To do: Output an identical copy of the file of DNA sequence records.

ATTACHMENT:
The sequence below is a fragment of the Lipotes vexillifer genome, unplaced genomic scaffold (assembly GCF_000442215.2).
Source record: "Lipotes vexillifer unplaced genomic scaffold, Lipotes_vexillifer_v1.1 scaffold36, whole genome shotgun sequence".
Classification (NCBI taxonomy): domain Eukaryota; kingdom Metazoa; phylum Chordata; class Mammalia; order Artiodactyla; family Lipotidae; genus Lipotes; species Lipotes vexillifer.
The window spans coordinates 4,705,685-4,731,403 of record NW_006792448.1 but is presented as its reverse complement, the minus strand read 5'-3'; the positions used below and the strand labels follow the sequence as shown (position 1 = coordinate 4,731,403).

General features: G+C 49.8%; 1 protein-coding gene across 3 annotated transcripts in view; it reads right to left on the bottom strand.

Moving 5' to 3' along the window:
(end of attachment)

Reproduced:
The sequence below is a fragment of the Lipotes vexillifer genome, unplaced genomic scaffold (assembly GCF_000442215.2).
Source record: "Lipotes vexillifer unplaced genomic scaffold, Lipotes_vexillifer_v1.1 scaffold36, whole genome shotgun sequence".
Classification (NCBI taxonomy): domain Eukaryota; kingdom Metazoa; phylum Chordata; class Mammalia; order Artiodactyla; family Lipotidae; genus Lipotes; species Lipotes vexillifer.
The window spans coordinates 4,705,685-4,731,403 of record NW_006792448.1 but is presented as its reverse complement, the minus strand read 5'-3'; the positions used below and the strand labels follow the sequence as shown (position 1 = coordinate 4,731,403).

General features: G+C 49.8%; 1 protein-coding gene across 3 annotated transcripts in view; it reads right to left on the bottom strand.

Moving 5' to 3' along the window: